Verbose Mode Supported in Intel® MKL

By Gennady Fedorov, Dmitrii Zarukin, Ying Hu, Published: 03/30/2014, Last Updated: 01/15/2020

Introduction

     We Introduced a useful verbose mode support feature since the Intel® Math Kernel Library (Intel® MKL) 11.2, for BLAS and LAPACK domains.

    Since version 2018 Intel MKL introduced supporting verbose mode for Fourier Transform functions (FFT) domain.

    Since version 2019 update 3 Intel MKL introduced MKL_VERBOSE support for the following ScaLAPACK functions: P?POTRF, P?TRTRI, PDSYEV{D, R, X} and PZHEEV{D, R, X}.  All MPI ranks will print MKL_VERBOSE output.

This feature enables developers to better understand Intel MKL function run-time usage in their programs. Verbose mode support provides the ability to extract information related to the version of Intel MKL used and the instruction set supported by the run-time processor, the Intel MKL functions called and the parameters passed to them, and the amount of time spent in each function call

Using Intel® MKL Verbose Mode

To enable the Intel MKL Verbose mode for an application, do one of the following:

•  Set the environment variable MKL_VERBOSE  to 1 

•  Call the support function mkl_verbose(1)

By default the verbose mode is disabled. When it is on, every call of a verbose-enabled function finishes with printing verbose log, including the list of version Information, the name of a function, values of the arguments, time is taken by the function and others.

Example 1: Using Verbose Mode for DGEMM 

The following is an example of calling matrix*matrix function dgemm() function and switch on the option MKL_VERBOSE and get the run-time information of dgemm

 The version information line:

MKL_VERBOSE Intel(R) MKL 11.2 build 20140312 for Intel(R) 64 architecture Intel(R) Advanced Vector Extensions (Intel(R) AVX) enabled processors, Lnx 2.70GHz lp64 intel_thread NMICDev:0

The information indicates that the current MKL version is 11.2 , the type of processor is Intel(R) AVX enabled , Operating System is Linux , CPU Frequency is 2.70GHz, it is using lp64 interface and thread MKL library,  and not using a Co Processor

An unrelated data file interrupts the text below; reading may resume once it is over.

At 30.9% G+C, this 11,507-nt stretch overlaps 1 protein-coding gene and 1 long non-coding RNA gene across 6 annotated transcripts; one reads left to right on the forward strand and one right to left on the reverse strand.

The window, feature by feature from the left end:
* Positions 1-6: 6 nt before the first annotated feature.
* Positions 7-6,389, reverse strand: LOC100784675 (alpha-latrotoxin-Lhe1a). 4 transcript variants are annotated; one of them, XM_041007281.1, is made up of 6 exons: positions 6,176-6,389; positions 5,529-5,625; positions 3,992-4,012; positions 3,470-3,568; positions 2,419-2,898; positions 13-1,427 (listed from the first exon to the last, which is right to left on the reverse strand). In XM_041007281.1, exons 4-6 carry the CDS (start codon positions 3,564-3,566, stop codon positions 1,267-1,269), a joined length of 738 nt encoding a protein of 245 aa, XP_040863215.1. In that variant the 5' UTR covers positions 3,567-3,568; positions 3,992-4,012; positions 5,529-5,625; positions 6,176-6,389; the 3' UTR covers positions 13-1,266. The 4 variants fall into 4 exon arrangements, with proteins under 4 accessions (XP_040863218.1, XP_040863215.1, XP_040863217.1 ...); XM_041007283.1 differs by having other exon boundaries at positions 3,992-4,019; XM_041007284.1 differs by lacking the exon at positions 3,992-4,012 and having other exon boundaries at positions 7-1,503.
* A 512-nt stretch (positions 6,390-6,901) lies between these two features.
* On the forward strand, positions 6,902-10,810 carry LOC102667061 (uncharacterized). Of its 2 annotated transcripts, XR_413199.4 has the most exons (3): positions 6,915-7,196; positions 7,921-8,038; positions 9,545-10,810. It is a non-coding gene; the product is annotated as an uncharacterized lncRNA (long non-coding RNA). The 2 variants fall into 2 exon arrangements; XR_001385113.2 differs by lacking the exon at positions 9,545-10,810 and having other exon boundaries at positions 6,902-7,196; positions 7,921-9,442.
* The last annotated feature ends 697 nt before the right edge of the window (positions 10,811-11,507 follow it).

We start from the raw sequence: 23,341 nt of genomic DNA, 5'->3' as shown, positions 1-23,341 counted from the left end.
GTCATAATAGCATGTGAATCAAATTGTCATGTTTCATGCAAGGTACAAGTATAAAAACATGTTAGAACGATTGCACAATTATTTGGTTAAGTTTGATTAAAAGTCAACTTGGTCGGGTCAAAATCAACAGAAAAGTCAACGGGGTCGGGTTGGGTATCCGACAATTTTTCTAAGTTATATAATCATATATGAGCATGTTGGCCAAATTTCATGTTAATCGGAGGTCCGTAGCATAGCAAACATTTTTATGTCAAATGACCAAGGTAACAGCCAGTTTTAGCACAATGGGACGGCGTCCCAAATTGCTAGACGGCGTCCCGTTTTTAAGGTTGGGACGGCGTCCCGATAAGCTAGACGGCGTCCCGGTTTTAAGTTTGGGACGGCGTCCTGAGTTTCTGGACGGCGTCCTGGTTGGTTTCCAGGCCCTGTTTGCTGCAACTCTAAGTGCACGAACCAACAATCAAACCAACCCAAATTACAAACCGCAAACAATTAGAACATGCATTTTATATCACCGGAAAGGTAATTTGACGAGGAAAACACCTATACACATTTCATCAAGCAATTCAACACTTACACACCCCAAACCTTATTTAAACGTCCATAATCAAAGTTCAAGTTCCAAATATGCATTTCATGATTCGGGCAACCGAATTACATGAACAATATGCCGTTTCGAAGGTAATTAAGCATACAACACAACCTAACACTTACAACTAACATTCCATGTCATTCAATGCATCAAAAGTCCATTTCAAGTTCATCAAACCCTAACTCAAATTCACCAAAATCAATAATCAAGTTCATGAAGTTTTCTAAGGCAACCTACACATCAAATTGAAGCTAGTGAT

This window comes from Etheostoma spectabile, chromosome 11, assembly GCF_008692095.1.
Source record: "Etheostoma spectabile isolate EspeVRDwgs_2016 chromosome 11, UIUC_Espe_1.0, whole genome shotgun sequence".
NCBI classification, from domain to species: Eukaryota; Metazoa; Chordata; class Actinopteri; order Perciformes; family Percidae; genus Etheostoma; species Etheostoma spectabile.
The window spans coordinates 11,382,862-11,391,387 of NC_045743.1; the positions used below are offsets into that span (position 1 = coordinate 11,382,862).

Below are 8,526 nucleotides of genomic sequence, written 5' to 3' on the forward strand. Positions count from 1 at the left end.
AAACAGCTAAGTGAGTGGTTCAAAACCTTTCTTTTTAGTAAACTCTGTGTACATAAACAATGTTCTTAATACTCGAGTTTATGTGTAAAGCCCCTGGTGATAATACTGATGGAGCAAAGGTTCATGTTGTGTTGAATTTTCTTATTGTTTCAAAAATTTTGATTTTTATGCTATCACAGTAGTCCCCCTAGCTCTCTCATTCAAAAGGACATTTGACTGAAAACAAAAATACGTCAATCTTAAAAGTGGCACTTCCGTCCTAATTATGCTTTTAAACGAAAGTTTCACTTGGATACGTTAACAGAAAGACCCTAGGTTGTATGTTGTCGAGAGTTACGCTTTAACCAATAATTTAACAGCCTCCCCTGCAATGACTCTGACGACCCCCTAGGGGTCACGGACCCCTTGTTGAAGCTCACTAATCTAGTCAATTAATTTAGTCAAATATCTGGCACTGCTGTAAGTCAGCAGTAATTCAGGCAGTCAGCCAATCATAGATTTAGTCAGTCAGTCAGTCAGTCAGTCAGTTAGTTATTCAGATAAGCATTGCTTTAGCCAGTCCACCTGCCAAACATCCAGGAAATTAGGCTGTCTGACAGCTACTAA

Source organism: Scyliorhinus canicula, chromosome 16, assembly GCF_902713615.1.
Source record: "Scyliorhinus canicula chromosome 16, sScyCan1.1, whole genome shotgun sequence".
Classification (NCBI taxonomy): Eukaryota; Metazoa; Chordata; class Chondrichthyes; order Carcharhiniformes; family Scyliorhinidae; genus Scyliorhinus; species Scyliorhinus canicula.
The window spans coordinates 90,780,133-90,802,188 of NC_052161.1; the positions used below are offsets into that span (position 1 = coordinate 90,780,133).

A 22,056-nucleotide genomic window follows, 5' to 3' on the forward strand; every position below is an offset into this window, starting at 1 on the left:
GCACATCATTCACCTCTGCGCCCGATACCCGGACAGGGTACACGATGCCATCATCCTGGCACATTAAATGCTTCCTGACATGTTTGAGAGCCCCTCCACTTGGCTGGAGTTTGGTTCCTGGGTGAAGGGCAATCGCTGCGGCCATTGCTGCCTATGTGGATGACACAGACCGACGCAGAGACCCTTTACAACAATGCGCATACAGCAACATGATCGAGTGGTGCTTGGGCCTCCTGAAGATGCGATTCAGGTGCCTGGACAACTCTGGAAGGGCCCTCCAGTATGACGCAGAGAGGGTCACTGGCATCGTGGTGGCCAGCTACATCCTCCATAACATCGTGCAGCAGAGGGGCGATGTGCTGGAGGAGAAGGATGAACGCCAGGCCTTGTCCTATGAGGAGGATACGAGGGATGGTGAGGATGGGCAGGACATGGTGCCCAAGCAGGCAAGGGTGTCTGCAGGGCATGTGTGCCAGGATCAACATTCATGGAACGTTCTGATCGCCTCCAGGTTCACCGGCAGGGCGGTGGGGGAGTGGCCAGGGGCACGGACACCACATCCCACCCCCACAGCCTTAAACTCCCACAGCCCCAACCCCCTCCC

And call description line:

MKL_VERBOSE DGEMM(N,N,1000,1000,1000,0x7fff10ff6560,0x7f9d09f20010,1000,0x7f9d0a6c2010,1000,0x7fff10ff6568,0x7f9d0977e010,1000) 15.79ms CNR:OFF Dyn:1 FastMM:1 TID:0  NThr:16 WDiv:HOST:+0.000

The line show, the program is using DGEMM with the input parameter: N,N,1000,1000,1000,0x7fff10ff6560,0x7f9d09f20010,1000,0x7f9d0a6c2010,1000,0x7fff10ff6568,0x7f9d0977e010,1000.  It takes 15.79ms. The environment MKL_CBWR is OFF and MKL_DYNAMIC and FastMemory Manager is on. The print thread ID is 0. And the total used 16 threads. Ignore the WDiv:HOST:+0.000 as it is for coprocessor.

Example 2: Using Verbose Mode for 2D real FFT 

The following is an example of calling FFT functions.  Build the fft program and product binary. Before run the binary, set MKL_VERBOSE=1. The verbose information in the program will be shown up:

MKL_VERBOSE Intel(R) MKL 2019.0 Update 1 Product build 20180928 for Intel(R) 64 architecture Intel(R) Advanced Vector Extensions 2 (Intel(R) AVX2) enabled processors, Lnx 2.50GHz intel_thread

MKL_VERBOSE FFT(scfi7x13,tLim:1,desc:0x514a0c0) 32.49us CNR:OFF Dyn:1 FastMM:1 TID:0  NThr:24 

FFT(scfi7x13,tLim:1,desc:0x514a0c0) is a functional dump of MKL FFT descriptor. The content is interpreted as:

    scfi7x13, - is a problem description.

    s/d for Single/Double precision;

    c/r for Complex/Real forward domain;